Science with a next-generation Very Large Array

The ngVLA will have broad impact on many of the high priority goals of modern astronomy & astrophysics, including the science priorities described in the New Worlds, New Horizons Astro2010 Decadal Survey.  The ngVLA Science Working Groups (SWGs) have identified a number of key science programs that push the requirements of the telescope through a community driven Science Use Case capture exercise that is led by the ngVLA Science Advisory Council (SAC).  Community members are still encouraged to submit additional Science Use Cases and to coordinate a contributed to the ngVLA Science Book with the appropriate SWG chair. 

If you are interested in joining one of the SWGs, please contact the corresponding Science Working Group Chair directly. An initial set of science goals suggested by the four SWGs are described in white papers published in the ngVLA Memo Series.

 

 

ngVLA Key Science Goals (KSGs)


KSG1: Unveiling the Formation of Solar System Analogs

ngVLA Simulations of Protoplanetary Disks

Ricci et al. (2018, submitted) – ngVLA- (top row) and ALMA- (bottom row) simulated observations of the continuum emission of a protoplanetary disk perturbed by a Jupiter mass planet orbiting at 5 AU (left column), a 10 Earth mass planet orbiting at 5 AU (center column), and a 30 Earth mass planet orbiting at 2.5 AU (right column). The ngVLA observations at 100 GHz were simulated assuming an angular resolution of 5 mas and an rms noise level of 0.5 μJy/bm. ALMA observations at 345 GHz where simulated assuming the most extended array configuration comprising baselines up to 16 km and a rms noise level of 8 μJy/bm.

The ngVLA will measure the planet initial mass function down to a mass of 5–10 Earth masses and unveil the formation of planetary systems similar to our own Solar System by probing the presence of planets on orbital radii as small as 0.5 AU at the distance of 140 pc. The ngVLA will also reveal circumplanetary disks and sub-structures in the distribution of mm-size dust particles created by close-in planets and will measure the orbital motion of these features on monthly timescales.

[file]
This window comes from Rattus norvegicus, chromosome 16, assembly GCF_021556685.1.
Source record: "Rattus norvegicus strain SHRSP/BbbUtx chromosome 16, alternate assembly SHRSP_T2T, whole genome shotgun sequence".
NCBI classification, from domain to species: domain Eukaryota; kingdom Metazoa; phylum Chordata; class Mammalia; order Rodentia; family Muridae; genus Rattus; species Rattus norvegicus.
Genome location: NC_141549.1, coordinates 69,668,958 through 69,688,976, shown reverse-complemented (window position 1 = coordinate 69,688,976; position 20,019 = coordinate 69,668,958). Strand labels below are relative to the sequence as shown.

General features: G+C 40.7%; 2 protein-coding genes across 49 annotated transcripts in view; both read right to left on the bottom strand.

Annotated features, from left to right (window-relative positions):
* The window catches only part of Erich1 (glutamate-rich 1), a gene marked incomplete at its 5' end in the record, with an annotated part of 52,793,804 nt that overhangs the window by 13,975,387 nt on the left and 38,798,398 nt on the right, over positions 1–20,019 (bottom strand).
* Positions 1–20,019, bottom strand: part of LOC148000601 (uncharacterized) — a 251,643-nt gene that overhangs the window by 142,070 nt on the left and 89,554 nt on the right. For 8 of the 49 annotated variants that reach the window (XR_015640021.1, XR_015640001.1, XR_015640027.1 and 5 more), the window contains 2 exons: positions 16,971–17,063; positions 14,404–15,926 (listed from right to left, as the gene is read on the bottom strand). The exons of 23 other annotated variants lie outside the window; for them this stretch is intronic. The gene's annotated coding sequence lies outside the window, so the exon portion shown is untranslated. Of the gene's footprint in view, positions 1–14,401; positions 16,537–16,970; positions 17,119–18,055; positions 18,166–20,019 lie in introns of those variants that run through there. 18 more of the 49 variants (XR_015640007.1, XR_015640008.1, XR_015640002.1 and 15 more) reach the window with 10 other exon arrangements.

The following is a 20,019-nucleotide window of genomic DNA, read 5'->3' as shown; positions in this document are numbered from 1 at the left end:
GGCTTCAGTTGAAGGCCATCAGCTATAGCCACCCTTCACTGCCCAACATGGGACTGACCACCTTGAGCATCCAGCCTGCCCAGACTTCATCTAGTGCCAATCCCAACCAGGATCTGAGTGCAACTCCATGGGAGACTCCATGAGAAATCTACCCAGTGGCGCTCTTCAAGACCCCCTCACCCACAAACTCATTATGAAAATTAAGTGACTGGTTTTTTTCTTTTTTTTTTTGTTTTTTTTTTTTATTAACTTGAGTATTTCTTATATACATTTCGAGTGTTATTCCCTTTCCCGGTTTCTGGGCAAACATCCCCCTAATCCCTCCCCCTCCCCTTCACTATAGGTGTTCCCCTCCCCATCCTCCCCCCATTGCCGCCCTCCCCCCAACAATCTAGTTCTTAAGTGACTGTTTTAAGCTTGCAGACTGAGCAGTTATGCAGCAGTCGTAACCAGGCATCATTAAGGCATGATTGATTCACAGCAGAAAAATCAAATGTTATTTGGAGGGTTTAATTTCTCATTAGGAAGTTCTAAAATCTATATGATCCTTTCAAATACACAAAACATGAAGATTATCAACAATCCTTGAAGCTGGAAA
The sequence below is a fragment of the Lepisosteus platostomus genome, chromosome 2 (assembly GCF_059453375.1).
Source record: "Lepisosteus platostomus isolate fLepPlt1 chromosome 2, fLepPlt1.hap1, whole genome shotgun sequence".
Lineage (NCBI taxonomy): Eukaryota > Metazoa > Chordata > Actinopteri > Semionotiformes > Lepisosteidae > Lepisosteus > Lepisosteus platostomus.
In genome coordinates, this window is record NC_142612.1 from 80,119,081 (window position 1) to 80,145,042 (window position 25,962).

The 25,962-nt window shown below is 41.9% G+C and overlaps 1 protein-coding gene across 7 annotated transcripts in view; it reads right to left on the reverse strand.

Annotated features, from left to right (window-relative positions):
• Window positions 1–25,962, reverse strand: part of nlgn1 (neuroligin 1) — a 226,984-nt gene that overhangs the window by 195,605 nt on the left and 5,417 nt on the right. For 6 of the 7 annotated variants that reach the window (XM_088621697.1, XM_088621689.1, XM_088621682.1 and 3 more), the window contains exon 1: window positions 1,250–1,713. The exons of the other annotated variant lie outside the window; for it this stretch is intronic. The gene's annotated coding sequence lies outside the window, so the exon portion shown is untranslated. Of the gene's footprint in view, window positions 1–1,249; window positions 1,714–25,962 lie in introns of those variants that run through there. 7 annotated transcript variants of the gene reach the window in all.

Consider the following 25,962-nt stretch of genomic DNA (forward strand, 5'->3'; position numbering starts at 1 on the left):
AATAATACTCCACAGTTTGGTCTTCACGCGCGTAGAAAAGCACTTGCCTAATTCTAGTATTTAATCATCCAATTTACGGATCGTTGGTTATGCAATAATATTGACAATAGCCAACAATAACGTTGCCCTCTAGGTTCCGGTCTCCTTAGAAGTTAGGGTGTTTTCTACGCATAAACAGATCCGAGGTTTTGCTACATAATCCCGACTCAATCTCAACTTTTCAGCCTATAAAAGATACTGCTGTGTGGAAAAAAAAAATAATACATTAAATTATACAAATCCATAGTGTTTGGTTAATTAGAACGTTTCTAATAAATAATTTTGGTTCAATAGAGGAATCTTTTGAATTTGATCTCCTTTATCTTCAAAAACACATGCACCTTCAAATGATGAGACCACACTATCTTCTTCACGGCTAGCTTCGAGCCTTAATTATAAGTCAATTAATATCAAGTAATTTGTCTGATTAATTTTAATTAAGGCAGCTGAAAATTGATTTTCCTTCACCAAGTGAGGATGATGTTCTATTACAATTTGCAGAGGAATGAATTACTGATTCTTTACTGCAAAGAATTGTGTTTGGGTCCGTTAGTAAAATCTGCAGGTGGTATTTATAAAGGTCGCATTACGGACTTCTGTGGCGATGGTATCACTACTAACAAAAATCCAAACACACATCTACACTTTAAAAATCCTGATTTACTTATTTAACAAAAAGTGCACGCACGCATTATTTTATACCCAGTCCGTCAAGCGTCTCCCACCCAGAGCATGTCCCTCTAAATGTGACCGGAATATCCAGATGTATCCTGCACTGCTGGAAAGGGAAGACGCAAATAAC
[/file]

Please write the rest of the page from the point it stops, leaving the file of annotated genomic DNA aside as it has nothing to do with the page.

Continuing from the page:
KSG2: Probing the Initial Conditions for Planetary Systems and Life with Astrochemistry

The ngVLA will be able to detect predicted, as yet unobserved, complex prebiotic species that are the basis of our understanding of chemical evolution toward amino acids and other biogenic molecules. It will also allow us to detect and study chiral molecules, to include testing ideas on the origins of homochirality in biological systems. The detection of such complex organic molecules will provide initial chemical conditions data of forming solar systems and individual planets. 

ngVLA Observations of Pre-biotics

A conservative simulation of a representative set of 30 currently undetected complex interstellar molecules (in black) which are likely to be detectable by the ngVLA above the confusion limit of an ngVLA survey in and around ‘hot' cores with source sizes typically of ~1” – 4”.  These lines are not observable with current facilities. A few key molecules are highlighted in color.


KSG3: Charting the Assembly, Structure, and Evolution of Galaxies from the First Billion Years to the Present

ngVLA Observations of Gas Cycling in Nearby Galaxies